Careers in Culinary Arts

Find out about the types of jobs you could pursue in the culinary arts. Read on to learn more about career options along with job duties for head or executive chefs, sommeliers and sous chefs, training requirements and information on employment and salary prospects. Schools offering Baking & Pastry degrees can also be found in these popular choices.

What Would I Do in a Culinary Arts Career?

Career choices in the culinary arts include executive or head chef; sous chef; and sommelier or wine steward. These professionals can find work in a variety of dining establishments, including restaurants, cafeterias and catering companies. The head chef is in charge of the kitchen; their duties include kitchen staff training and oversight, food ordering and menu planning. The sous chef is next in command. They also have supervisory roles in the kitchen, but they typically play larger roles in daily food preparation than chefs. The sommelier helps patrons with wine selections.

The following chart gives more information about these careers.

Executive Chef Sous Chef Sommelier
Training Required Culinary arts coursework and on-the-job training Culinary arts coursework and on-the-job training Sommelier training classes
Key Responsibilities Assign tasks to sous and other chefs, design menus, train cooks Act as head chef when needed, supervise cooks, prepare food Select wines for the restaurant and help it sell them, make sure wine is properly cared for, help patrons select wines for their meals
Job Growth (2014-24) 9% (faster than average) for all chefs and head cooks* 9% (faster than average) for all chefs and head cooks* Data not available
Median Salary (2017) $63,201** $44,381** $54,236**

Sources: *U.S. Bureau of Labor Statistics, **Salary.com

What Careers Exist in the Field of Culinary Arts?

In the world of food, there's something for everyone. This may even be true of careers in culinary arts. You may be able to work your way up to the head chef position in a restaurant. You could combine training in nutrition and food with culinary training and create new menu items for restaurants around the world as a research chef. If you're familiar with wine, with training you could become a sommelier, a person who helps diners choose wines that complement their meals.

In a restaurant setting, the executive or head chef is in charge of the entire kitchen and operations. When the head chef is not available, the sous chef, or second chef, is in charge. The head chef is responsible for meal planning, supervision of meal preparation and staff management.

As a research chef, your original creations might end up in coffee shops and fast food eateries. In this position, you'll create recipes based on consumer feedback, modify existing recipes or even create new recipes through experimentation. Your duties might include testing new products for flavor and nutritional content, monitoring ingredients for quality and nutrition or finding substitutes for additives that could be unhealthy or harmful.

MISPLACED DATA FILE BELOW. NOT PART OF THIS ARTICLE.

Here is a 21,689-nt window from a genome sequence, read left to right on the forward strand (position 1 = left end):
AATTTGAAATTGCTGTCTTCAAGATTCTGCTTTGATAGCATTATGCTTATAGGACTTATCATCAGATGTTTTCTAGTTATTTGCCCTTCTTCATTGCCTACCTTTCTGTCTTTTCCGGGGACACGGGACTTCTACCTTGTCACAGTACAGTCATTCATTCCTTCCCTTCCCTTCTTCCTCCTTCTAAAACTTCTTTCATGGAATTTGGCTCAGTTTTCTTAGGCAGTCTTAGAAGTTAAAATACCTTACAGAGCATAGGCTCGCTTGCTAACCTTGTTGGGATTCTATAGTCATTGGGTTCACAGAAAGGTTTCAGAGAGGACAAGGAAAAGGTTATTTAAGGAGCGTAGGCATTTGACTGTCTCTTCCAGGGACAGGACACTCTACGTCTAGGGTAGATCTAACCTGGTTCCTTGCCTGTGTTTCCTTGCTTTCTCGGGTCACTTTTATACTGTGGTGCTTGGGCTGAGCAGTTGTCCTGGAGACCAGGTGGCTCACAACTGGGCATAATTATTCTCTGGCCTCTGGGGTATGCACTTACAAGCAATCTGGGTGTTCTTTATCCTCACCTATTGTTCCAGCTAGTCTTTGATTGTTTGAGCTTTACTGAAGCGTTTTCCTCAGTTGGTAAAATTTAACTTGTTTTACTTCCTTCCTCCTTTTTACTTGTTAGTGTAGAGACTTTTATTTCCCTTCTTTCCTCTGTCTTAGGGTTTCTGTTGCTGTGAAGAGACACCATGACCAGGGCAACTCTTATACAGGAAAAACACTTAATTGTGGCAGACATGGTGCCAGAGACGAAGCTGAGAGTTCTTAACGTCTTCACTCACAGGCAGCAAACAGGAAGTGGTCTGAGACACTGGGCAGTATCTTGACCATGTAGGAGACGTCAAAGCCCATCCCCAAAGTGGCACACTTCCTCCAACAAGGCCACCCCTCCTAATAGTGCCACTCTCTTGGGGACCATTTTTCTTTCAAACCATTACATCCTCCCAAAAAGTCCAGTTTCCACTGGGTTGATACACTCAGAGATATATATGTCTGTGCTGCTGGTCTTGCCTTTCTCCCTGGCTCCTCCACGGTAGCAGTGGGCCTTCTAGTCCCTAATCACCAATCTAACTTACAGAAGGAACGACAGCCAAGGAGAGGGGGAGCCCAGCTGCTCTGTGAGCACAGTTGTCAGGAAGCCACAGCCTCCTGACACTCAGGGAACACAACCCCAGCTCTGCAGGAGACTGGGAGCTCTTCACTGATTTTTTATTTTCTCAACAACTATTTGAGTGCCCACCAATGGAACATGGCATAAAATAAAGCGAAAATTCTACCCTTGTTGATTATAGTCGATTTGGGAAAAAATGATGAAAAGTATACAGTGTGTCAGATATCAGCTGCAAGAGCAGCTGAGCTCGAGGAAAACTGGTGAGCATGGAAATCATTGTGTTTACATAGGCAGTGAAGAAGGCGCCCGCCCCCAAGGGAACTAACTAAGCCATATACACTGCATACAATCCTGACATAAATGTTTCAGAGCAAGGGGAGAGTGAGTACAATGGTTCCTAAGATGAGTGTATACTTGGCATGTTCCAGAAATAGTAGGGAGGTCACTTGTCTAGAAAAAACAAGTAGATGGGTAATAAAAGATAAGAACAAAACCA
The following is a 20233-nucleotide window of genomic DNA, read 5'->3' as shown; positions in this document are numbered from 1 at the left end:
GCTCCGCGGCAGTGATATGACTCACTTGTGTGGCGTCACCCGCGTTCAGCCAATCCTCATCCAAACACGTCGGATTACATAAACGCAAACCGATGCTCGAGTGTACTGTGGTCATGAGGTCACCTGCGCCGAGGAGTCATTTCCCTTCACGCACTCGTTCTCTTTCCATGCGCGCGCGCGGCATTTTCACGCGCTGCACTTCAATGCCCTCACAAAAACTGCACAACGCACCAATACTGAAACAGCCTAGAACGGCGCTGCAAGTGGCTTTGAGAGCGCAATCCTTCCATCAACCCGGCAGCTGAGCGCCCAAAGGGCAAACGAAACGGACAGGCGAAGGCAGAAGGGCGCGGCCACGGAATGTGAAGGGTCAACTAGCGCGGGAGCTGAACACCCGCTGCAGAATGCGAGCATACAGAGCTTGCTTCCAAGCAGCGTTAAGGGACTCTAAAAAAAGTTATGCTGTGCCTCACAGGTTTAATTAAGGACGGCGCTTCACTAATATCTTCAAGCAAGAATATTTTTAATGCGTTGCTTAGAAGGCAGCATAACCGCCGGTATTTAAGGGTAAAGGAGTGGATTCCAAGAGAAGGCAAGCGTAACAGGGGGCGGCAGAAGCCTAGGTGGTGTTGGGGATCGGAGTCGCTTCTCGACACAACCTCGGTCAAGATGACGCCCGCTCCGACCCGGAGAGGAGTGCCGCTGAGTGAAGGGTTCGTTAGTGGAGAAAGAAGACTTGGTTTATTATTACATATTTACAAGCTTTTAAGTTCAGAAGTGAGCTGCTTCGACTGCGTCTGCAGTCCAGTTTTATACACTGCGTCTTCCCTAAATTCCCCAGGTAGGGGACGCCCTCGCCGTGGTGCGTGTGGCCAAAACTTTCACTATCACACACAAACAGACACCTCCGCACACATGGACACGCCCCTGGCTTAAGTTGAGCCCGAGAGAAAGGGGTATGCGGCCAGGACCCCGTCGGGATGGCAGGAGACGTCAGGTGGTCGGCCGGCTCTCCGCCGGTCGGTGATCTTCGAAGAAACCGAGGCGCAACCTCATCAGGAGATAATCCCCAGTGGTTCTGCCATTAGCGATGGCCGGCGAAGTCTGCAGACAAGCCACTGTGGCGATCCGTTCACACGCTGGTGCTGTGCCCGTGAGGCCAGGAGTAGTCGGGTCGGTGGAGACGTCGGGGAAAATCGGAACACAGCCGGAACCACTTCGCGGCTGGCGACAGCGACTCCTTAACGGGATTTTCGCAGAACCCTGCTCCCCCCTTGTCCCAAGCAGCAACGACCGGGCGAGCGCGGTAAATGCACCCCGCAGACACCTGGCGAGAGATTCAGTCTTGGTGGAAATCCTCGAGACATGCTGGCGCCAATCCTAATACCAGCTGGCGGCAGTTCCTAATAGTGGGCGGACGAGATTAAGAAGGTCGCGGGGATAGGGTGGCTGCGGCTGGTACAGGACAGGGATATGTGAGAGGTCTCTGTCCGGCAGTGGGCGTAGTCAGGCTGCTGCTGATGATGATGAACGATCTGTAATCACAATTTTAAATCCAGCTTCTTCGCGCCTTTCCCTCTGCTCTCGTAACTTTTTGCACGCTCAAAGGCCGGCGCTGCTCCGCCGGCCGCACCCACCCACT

What Training Is Necessary?

The U.S. Bureau of Labor Statistics (www.bls.gov) notes that most head chefs have some college training, either a 2-year or 4-year degree, and are trained on the job as well. A bachelor's degree program in culinary arts could prepare you for a career as a chef, with hands-on training available through internships. You'll learn to prepare a variety of foods, plan menus, manage and motivate employees. From food safety and sanitation to inventory control, you'll learn a little bit of everything in culinary art degree programs.

For aspiring sommeliers, some schools offer courses and diploma programs. In prerequisite courses through the International Sommelier Guild (ISG), you focus on the characteristics of grapes, fortified and sparkling wines, wine storage and management, food service and food and wine pairing techniques. The diploma program builds on these two classes and you will learn techniques in cellaring and storing wines, inventory management and strategies for investment.

How Much Could I Earn?

According to the U.S. Bureau of Labor Statistics (BLS), there were 129,370 chefs or head cooks working in the United States in 2015, and most of those professionals earned between $23,150 and $74,170 annually (www.bls.gov). Salary.com found that the median wage for executive chefs was $63,201 in 2017, and for sous chefs, it was $44,381. Most sommeliers, meanwhile, earned between $41,689 and $66,763, with a median wage of $54,236 in February 2017.

What Are Some Related Alternative Careers?

If you are looking to play a leadership role at a culinary arts establishment, you could also consider becoming a food services manager. Unlike chefs, these professionals are less involved in the culinary aspects of running a dining establishment; they are more focused on business operations such as staff scheduling, budget management and customer service. The minimum educational requirement is a high school diploma. Another option is a job as a waiter or waitress. Like sommeliers, they may offer ordering advice to diners, but they must be familiar with the entire menu, not just the wine selection. In addition to taking orders, they also carry food to the table and clean up after customers have left. No formal educational credential is required for a job as a waiter or waitress.

To continue researching, browse degree options below for course curriculum, prerequisites and financial aid information. Or, learn more about the subject by reading the related articles below:

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